Report shows no need for federal intervention in Great Barrier Reef Shark Control Program
Claims made in a media release yesterday, 3 October, by Minister for Agricultural Industry Development and Fisheries Mark Furner are categorically incorrect, Humane Society International declares.
The media release referenced a recent report by Cardno, a consulting firm, commissioned by the Queensland Department of Agriculture and Fisheries to "deliver a comparative assessment of alternative shark control methods to those currently used in the Shark Control Program, and develop a trial implementation strategy.”
The Minister has misrepresented the results of that report and has failed to publicise some important points in his media release.
Minister Furner stated, "catch-and-release is the wrong approach within the Great Barrier Reef Marine Park and this report confirms that,” and that the report makes this "absolutely clear.” Contrary to this claim, the report states: "We have concluded that there is merit in a limited trial of SMART drumlines.”
The below table, published in the report, clearly shows that SMART drumlines were given a green "Yes” for suitability of use in the North region of the Shark Control Program, the location of the Great Barrier Reef.
The report further states that Tannum Sands, a beach adjacent to the Great Barrier Reef, "represents a good opportunity to conduct a relatively cost-effective trial at an appropriate scale.”
Lawrence Chlebeck from Humane Society International said: "This is exactly what the court ordered, a trial implemented on a progressive basis. No one asked for all 173 drumlines to be removed or replaced immediately—that was Mr Furner's choice not what he was ordered to do as he continues to state.”
Mr Furner's position may originate from the fact that the report acknowledges "potential significant issues that require close consideration” in the implementation of a SMART drumline trial, but that is to be expected.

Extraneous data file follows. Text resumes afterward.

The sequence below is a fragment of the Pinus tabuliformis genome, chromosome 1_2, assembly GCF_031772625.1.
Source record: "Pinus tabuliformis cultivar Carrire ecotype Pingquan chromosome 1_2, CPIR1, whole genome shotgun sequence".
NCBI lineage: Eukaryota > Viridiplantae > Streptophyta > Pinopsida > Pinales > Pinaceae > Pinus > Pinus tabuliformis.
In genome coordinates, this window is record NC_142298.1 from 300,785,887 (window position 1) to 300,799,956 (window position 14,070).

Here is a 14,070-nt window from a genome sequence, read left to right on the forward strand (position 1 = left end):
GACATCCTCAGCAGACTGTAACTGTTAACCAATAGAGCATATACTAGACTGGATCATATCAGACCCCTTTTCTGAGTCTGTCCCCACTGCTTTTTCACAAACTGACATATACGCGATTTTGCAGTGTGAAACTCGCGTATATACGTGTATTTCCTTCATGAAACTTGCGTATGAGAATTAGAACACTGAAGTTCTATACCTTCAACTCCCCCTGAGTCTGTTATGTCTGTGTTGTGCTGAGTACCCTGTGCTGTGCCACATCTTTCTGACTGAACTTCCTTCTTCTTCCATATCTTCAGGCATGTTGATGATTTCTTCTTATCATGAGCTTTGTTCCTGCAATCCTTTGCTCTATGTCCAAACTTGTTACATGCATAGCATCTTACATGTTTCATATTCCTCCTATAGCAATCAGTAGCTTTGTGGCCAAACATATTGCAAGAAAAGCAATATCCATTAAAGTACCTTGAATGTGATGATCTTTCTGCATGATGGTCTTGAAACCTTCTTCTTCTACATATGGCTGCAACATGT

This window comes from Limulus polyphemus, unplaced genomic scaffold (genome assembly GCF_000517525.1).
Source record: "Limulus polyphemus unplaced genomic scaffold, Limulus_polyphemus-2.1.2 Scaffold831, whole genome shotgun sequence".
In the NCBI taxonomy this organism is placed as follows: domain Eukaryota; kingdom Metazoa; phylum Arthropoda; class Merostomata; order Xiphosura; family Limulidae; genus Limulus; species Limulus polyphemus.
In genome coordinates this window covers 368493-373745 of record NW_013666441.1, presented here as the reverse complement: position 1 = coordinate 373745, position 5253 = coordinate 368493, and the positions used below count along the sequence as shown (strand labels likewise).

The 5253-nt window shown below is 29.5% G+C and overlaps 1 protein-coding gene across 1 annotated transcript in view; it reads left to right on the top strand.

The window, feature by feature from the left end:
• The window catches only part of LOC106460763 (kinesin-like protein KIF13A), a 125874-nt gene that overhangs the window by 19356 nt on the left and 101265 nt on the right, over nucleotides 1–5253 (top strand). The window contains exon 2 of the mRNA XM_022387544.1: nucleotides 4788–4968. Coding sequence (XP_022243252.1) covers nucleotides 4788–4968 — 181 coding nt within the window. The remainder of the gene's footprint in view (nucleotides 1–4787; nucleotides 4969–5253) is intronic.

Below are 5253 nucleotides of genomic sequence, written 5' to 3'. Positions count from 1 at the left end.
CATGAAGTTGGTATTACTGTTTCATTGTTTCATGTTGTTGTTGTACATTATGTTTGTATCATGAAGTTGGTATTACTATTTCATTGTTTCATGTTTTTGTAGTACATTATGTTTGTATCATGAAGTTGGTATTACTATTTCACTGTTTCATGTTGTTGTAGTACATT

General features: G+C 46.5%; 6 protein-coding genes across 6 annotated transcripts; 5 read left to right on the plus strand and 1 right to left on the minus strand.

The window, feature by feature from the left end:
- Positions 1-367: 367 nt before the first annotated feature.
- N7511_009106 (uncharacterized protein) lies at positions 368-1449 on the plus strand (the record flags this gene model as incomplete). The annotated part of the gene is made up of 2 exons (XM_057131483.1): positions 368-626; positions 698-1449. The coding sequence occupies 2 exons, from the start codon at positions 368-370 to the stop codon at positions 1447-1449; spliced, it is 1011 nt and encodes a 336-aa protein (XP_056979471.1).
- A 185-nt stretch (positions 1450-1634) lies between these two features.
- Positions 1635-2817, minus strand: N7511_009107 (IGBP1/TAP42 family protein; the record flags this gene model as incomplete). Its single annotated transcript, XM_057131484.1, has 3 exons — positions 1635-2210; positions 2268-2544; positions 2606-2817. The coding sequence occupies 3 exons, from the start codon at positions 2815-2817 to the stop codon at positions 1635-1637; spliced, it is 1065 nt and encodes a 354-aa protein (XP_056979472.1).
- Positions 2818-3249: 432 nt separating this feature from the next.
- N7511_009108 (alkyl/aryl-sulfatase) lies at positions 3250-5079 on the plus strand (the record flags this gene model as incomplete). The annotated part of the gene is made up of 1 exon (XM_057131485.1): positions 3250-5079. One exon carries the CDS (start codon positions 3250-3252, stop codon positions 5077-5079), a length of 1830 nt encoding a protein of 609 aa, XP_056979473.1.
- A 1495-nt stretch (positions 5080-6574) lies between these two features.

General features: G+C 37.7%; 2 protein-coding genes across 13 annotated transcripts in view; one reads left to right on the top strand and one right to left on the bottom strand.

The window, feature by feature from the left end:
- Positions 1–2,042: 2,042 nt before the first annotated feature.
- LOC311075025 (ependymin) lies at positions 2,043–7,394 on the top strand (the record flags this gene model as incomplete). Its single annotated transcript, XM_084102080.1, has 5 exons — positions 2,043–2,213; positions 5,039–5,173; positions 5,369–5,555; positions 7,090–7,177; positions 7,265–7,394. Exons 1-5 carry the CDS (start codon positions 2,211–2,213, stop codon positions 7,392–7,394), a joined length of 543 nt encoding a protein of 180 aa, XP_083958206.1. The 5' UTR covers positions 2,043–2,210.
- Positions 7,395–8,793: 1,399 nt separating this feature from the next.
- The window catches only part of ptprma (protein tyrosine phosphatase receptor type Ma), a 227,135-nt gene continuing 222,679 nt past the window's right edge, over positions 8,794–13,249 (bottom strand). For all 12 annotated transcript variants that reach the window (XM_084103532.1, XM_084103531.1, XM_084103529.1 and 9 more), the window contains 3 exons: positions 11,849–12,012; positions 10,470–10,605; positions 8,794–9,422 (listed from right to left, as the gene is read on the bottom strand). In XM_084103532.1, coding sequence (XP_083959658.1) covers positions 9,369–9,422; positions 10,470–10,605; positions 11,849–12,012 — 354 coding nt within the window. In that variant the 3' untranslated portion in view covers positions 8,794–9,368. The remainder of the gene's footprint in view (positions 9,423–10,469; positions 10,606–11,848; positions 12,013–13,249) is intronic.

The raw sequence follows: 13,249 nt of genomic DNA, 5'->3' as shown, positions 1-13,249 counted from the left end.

"Any change to an outdated, 60-year old program will come with significant considerations. It's folly to assume otherwise. The Queensland Labor Government is essentially ignoring court orders that would better protect people, sharks, and Reef because it has challenges,” said Mr Chlebeck.
The Minister also failed to accurately convey that the authors found unprovoked shark incidents are so rare that it is impossible to use them as an indicator of success or failure of the program.
"What continues to be missed by all of the hysterical back and forth on drumlines is the important fact that culling sharks does NOT make swimmers safer,” said Mr Chlebeck.
"Shark bites are extremely rare and drumlines and nets are about providing a perception of safety rather than any real protection.
"The court ruling gives Queensland the opportunity to sensibly make changes over time that will actually improve swimmer safety as well as protect the marine ecosystem. There is no need whatsoever for Federal Government intervention—Mr Furner should stop grandstanding and should actually read the ruling and the report and start to implement the recommendations.”
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